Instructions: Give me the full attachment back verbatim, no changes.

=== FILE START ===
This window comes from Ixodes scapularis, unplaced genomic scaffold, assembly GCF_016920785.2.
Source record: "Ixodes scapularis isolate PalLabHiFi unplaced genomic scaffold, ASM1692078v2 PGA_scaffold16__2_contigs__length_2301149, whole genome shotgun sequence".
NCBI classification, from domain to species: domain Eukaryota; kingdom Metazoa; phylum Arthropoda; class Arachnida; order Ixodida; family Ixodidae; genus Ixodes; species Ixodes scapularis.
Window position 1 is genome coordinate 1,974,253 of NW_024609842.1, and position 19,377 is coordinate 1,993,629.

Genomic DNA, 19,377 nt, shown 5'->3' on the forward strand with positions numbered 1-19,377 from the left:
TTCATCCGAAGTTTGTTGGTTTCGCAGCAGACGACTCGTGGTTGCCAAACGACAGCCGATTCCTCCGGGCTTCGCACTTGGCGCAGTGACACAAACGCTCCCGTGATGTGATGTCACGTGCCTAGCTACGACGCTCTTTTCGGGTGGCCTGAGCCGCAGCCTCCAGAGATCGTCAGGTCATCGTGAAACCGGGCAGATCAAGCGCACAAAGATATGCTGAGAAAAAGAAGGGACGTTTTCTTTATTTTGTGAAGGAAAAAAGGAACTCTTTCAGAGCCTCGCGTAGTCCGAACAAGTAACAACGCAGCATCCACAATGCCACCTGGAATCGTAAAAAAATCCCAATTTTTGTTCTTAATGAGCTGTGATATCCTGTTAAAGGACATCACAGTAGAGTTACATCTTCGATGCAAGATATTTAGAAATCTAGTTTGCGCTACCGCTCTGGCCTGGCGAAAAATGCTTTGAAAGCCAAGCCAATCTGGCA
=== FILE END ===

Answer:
This window comes from Ixodes scapularis, unplaced genomic scaffold, assembly GCF_016920785.2.
Source record: "Ixodes scapularis isolate PalLabHiFi unplaced genomic scaffold, ASM1692078v2 PGA_scaffold16__2_contigs__length_2301149, whole genome shotgun sequence".
NCBI classification, from domain to species: domain Eukaryota; kingdom Metazoa; phylum Arthropoda; class Arachnida; order Ixodida; family Ixodidae; genus Ixodes; species Ixodes scapularis.
Window position 1 is genome coordinate 1,974,253 of NW_024609842.1, and position 19,377 is coordinate 1,993,629.

Genomic DNA, 19,377 nt, shown 5'->3' on the forward strand with positions numbered 1-19,377 from the left:
TTCATCCGAAGTTTGTTGGTTTCGCAGCAGACGACTCGTGGTTGCCAAACGACAGCCGATTCCTCCGGGCTTCGCACTTGGCGCAGTGACACAAACGCTCCCGTGATGTGATGTCACGTGCCTAGCTACGACGCTCTTTTCGGGTGGCCTGAGCCGCAGCCTCCAGAGATCGTCAGGTCATCGTGAAACCGGGCAGATCAAGCGCACAAAGATATGCTGAGAAAAAGAAGGGACGTTTTCTTTATTTTGTGAAGGAAAAAAGGAACTCTTTCAGAGCCTCGCGTAGTCCGAACAAGTAACAACGCAGCATCCACAATGCCACCTGGAATCGTAAAAAAATCCCAATTTTTGTTCTTAATGAGCTGTGATATCCTGTTAAAGGACATCACAGTAGAGTTACATCTTCGATGCAAGATATTTAGAAATCTAGTTTGCGCTACCGCTCTGGCCTGGCGAAAAATGCTTTGAAAGCCAAGCCAATCTGGCA